You know what you know (but you don't know that you know what you know!)

When I was a graduate student there was an atmosphere of frenetic anxiety among my cohort when it came time to apply for pre-doctoral internship. The problem was that there were nowhere near enough internship slots for all of the students applying across the country and so there was a risk of not getting an internship and therefore not being able to graduate anytime soon.

I took a trip to the coast to escape the frenzy. As I was walking along the little row of shops there I was intrigued by a sign that read "sacred stone readings." I entered and met a woman named Violet who had a big velvet bag of stones. She asked me to focus on a question and select a few. I did so and she then asked me what my question was. I said, "Will I get a good internship?" Upon hearing this question, Violet put down the coffee mug she was holding, leaned forward, and looked me in the eyes with great intensity. She said, "Do you know what your problem is? Your problem is that you know what you know, but you don't know that you know what you know."

I don't think her statement had anything to do with the stones in the velvet bag, but it had a far greater impact on me that the rest of the reading. With her proclamation, she set me on a path of wondering about my untapped wisdom and what resources I might have that I don't even know I have. In times when I'm all caught up in self-criticism, Violet will interrupt me with her kind and dead-serious eyes asking, "Do you know what your problem is?"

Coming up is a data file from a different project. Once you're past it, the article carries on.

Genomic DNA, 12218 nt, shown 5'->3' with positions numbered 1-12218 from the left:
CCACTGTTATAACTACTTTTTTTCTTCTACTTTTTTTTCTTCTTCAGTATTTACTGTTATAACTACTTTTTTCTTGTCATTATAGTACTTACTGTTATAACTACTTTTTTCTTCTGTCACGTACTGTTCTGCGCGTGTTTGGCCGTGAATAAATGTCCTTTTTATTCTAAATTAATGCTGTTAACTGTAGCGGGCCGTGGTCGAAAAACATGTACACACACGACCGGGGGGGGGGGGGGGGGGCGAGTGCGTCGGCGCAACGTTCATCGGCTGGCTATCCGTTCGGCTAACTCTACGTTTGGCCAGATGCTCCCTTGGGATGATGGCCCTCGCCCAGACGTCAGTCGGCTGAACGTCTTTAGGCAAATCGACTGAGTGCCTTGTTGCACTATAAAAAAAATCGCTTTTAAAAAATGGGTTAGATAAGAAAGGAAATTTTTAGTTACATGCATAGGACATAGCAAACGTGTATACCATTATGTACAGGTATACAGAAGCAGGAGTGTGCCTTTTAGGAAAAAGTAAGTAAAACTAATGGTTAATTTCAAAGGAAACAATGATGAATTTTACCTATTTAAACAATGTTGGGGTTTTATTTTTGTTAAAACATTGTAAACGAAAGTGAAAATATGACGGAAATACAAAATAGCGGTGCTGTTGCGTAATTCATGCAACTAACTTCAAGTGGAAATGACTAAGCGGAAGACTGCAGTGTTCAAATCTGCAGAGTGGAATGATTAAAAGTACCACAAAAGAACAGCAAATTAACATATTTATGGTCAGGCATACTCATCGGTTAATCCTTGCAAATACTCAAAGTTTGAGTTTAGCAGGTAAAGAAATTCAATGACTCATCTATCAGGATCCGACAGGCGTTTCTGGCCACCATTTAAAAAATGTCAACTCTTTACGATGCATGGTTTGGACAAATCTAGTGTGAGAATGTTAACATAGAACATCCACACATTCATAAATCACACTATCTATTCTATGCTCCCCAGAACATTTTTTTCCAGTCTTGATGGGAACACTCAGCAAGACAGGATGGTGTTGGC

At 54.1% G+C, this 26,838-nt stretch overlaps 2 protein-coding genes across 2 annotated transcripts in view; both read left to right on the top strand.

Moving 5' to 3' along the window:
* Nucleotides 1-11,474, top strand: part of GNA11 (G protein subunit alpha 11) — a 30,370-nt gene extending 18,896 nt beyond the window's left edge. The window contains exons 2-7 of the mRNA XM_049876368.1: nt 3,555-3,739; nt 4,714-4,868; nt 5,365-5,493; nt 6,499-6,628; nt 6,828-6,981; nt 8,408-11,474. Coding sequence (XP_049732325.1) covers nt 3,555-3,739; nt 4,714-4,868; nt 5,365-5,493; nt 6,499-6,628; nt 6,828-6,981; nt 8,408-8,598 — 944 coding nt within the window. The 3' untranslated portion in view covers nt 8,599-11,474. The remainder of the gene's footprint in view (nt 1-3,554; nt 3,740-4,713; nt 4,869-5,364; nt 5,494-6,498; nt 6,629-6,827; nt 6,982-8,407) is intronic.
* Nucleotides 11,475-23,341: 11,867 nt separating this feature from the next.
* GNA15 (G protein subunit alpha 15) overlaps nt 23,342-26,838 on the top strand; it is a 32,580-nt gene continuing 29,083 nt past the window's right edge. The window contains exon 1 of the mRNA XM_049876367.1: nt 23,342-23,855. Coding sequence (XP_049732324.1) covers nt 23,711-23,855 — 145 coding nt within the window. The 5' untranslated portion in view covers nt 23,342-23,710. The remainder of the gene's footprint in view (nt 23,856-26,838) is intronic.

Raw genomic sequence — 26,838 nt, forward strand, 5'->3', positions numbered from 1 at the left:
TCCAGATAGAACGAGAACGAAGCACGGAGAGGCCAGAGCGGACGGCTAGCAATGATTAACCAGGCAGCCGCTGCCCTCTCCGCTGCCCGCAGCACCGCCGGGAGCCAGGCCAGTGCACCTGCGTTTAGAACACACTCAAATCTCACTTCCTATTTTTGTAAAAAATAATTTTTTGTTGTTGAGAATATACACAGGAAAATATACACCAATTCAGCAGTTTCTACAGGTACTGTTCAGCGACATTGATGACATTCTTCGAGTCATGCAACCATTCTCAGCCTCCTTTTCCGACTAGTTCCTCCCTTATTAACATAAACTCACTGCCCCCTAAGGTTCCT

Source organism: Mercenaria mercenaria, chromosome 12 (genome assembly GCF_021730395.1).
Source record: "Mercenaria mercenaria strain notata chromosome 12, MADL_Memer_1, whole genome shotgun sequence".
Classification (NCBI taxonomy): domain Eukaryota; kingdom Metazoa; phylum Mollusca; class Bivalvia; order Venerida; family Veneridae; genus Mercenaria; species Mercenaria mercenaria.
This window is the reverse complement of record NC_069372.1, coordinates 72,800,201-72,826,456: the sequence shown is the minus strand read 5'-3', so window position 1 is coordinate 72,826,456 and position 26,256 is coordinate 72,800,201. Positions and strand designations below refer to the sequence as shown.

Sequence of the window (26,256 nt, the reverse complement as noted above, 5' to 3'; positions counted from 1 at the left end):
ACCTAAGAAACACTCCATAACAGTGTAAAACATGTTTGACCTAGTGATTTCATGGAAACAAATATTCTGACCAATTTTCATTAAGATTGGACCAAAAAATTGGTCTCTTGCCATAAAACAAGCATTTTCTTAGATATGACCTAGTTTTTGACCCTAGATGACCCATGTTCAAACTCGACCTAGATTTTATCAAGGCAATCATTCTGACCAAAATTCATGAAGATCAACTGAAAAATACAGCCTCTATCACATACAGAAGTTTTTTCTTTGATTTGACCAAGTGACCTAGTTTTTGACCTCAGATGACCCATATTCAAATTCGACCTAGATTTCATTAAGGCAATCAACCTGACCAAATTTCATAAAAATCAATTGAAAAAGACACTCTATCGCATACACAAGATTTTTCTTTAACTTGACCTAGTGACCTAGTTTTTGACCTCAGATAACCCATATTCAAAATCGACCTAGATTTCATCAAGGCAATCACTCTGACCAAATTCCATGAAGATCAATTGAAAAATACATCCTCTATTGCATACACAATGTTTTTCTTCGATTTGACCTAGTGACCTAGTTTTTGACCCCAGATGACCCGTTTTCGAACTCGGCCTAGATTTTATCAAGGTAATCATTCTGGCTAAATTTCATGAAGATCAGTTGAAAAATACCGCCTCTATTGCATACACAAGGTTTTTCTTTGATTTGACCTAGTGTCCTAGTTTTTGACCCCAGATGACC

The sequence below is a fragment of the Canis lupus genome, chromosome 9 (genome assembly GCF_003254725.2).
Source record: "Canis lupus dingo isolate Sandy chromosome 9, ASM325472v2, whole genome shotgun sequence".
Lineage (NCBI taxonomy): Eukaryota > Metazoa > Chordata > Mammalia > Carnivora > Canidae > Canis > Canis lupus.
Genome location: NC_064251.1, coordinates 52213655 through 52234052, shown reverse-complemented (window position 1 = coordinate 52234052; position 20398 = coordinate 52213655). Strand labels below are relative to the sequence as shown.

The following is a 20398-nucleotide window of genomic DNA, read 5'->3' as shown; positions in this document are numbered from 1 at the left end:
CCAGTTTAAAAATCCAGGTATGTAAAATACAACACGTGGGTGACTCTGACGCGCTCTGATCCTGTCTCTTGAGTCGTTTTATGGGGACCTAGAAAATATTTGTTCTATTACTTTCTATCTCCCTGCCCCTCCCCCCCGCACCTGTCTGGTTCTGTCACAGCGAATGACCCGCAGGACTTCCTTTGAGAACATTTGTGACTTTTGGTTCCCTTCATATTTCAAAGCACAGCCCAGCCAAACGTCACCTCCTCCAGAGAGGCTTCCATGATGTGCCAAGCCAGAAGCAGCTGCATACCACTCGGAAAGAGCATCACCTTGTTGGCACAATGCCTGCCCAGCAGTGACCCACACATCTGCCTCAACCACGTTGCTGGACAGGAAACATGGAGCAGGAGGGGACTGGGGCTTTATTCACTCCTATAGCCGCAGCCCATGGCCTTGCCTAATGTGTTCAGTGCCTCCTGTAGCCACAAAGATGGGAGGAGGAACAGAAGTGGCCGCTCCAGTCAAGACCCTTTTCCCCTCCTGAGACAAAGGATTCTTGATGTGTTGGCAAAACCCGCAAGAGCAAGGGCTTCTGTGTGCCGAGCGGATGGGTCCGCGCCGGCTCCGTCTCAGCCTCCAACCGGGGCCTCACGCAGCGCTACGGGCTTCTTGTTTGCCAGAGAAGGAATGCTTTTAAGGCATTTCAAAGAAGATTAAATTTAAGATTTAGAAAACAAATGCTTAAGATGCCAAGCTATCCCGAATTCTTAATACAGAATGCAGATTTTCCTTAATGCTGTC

Complex trauma can put us into biological and emotional states that narrow our senses and make it difficult to wake up to the reality of our own wisdom. If we can practice living according to Violet's proclamation, the world of possibility can suddenly expand and life can, maybe, be a whole lot more fun.

This week's belonging reminder:


This week's practice suggestion:

-The next time you are caught up in worry, fear, anxiety, or panic, imagine a wise friend or mentor arrives out of the blue just when you need them. Imagine that they ask you to focus on your question. Tell them your question. Imagine that they put down their coffee mug, lean toward you, look you squarely and warmly in the eyes and say, "Do you know what your problem is? Your problem is that you know what you know, but you don't know that you know what you know?" Maybe even ask someone to you trust to say these words to you. Really take it in. Notice what happens.